In Jewish tradition, an apology is only part of the repentance process t’shuva. Germany continues to provide reparations to Holocaust survivors.
On Dec. 7, 1970, German Chancellor Willy Brandt stood before the monument to the Warsaw Ghetto Uprising. It was, perhaps, intended as a pro forma occasion; the leader of Germany standing where Jewish resistance to the unfolding genocide of the Jews of Europe held off the Nazi murderers in a doomed but heroic struggle that lasted for almost a month.
But the moment went off-script as Brandt, after laying a ceremonial wreath, slipped to his knees and remained kneeling before the memorial to the fighters of the ghetto. In so doing, he knelt also in the presence of the six million Jews murdered by the Nazis.
That moment, now known as the Warschauer von Kniefall (“Warsaw Genuflection”), was a small but important step in Germany’s reckoning with its past. Public opinion within Germany was closely split over the gesture, with many feeling that the chancellor’s behaviour was excessive. In a later interview, Brandt was clear on his motivation: “At the abyss of German history and under the weight of millions of murdered people, I did what people do when language fails.”
We thought of this as we listened to the words of Pope Francis as he offered an apology to the Indigenous peoples of Canada for the horrors of the residential schools. And we thought of this as we listened carefully to responses from the Indigenous community who heard his words — some taking comfort from what was said, others expressing disappointment and anger at what was left unsaid.
No one can tell a member of the Indigenous community how they should respond. Our own community’s experience with the lived and inherited trauma of the Shoah, or Holocaust, teaches us humility in this regard. But we know that apologies can have value and can lead to healing, if they are sincere and are more than words.
In Jewish tradition, an apology is only part of the process which is known as t’shuva, or the act of seeking repentance. We believe that beyond sincerity, a genuine apology must include a means for repairing the damage that has been done as well, as a commitment to never again repeat the offence.
In that spirit, we hold that the Pope must accept the corporate responsibility of the Roman Catholic Church for its part in the residential school system. It must acknowledge that in fact it was a genocide that operated under the guidance of Rome, and that this tragedy was not the result of a few “bad actors” gone rogue, but was behaviour sanctioned by the church itself.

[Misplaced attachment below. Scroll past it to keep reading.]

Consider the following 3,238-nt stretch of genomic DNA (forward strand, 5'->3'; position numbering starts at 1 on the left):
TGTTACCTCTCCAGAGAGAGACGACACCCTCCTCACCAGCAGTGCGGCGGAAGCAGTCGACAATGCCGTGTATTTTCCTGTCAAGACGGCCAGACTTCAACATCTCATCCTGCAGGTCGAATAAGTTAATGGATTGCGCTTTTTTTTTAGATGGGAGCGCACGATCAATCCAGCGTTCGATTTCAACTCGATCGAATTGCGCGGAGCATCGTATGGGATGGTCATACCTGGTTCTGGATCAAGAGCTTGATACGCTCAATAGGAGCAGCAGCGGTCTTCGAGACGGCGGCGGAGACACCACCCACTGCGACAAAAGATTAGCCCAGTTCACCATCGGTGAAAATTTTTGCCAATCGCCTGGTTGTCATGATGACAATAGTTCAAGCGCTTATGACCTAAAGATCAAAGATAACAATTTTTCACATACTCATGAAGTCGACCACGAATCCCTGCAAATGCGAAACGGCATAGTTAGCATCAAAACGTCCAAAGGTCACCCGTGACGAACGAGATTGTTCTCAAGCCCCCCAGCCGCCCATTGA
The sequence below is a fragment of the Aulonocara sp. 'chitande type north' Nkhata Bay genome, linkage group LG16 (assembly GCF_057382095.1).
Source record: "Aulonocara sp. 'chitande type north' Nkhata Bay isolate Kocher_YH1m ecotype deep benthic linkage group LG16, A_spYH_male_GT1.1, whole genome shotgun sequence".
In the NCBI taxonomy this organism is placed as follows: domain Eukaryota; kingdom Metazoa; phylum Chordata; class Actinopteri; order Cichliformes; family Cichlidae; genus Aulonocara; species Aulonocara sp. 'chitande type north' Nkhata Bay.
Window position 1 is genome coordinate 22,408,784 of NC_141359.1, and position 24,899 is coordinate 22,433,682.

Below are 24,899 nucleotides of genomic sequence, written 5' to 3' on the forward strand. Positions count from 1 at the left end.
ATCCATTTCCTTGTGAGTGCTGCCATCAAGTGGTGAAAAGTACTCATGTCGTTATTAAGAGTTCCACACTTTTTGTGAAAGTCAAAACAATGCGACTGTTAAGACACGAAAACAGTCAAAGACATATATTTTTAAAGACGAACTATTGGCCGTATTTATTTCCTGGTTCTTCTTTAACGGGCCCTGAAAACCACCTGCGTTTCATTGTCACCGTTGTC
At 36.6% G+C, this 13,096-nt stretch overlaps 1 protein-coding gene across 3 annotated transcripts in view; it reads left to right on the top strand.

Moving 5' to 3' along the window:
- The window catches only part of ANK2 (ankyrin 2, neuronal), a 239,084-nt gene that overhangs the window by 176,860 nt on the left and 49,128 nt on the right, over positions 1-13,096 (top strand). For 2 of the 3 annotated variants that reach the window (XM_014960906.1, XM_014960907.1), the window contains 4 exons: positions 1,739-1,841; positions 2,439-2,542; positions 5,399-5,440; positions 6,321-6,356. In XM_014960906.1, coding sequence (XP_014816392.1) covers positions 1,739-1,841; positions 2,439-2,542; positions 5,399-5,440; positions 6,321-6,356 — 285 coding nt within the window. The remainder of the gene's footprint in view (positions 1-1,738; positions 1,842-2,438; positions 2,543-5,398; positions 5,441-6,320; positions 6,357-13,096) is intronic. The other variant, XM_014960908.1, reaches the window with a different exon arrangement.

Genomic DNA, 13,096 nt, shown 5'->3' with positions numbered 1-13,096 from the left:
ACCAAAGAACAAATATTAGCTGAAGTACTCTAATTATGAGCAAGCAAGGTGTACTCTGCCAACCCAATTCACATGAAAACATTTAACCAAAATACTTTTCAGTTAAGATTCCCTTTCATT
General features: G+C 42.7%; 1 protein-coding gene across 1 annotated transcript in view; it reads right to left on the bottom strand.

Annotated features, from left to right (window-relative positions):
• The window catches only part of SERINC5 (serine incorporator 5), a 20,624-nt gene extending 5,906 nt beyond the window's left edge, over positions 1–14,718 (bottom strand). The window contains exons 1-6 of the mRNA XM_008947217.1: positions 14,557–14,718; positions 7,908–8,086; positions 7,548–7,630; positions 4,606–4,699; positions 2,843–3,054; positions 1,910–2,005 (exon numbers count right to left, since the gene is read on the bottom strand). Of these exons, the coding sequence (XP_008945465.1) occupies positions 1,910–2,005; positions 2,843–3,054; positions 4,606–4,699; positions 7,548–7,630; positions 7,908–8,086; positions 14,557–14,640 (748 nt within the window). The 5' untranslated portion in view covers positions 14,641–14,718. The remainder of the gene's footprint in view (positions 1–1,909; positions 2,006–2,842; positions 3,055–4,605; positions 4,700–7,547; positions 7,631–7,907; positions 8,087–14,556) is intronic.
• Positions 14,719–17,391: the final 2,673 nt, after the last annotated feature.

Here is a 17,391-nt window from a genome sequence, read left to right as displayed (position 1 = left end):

We believe that in the spirit of t’shuva,the church should make ample reparations to the Indigenous communities of Canada in the same manner that Germany has, to this day, continued to provide reparations to Holocaust survivors and in some cases even their descendants. No amount of money can compensate for the lives that were broken and lost, but it can serve as a means to repair some of that damage. Reparations can help strengthen communities and, paraphrasing historian John Milloy, reconnect the arteries of culture that were severed.
And what of the Doctrine of Discovery, which sanctioned the seizing by European powers of land not occupied by Christians, and condemned the Indigenous people of those lands to “perpetual servitude”? This doctrine must be rescinded and utterly repudiated. This doctrine was, to borrow a phrase from historian Norman Cohn’s description of the antisemitic forgery known as “The Protocols of the Elders of Zion,” a warrant for genocide. It is a racist ideology.
As we contemplate this moment in Indigenous and Canadian history, we ought not to lose sight of the fact that Pope Francis came to Canada with sincere and loving intentions. But the sincerity of the apology will ultimately be demonstrated by the actions that follow: We have apologized; we will strive to repair the damage that we have done; we will acknowledge the genocide and offer reparations; we will never do these terrible things again.
To perform these actions would be the deeds of a true Pontiff (“bridge builder”), and would be a true act of t’shuva.
Bernie M. Farber is chair of the Canadian Anti-Hate Network, former CEO of Canadian Jewish Congress and the child of Holocaust survivors. Len Rudner is a human rights consultant and former director with Canadian Jewish Congress.
Len Rudner, Contributor
Source: Toronto Star
Featured image: Former German chancellor Willy Brandt German falls to his knees before the monument to the Warsaw Ghetto Uprising in Warsaw, Poland, on Dec. 7, 1970. (Ben Martin / Getty Images)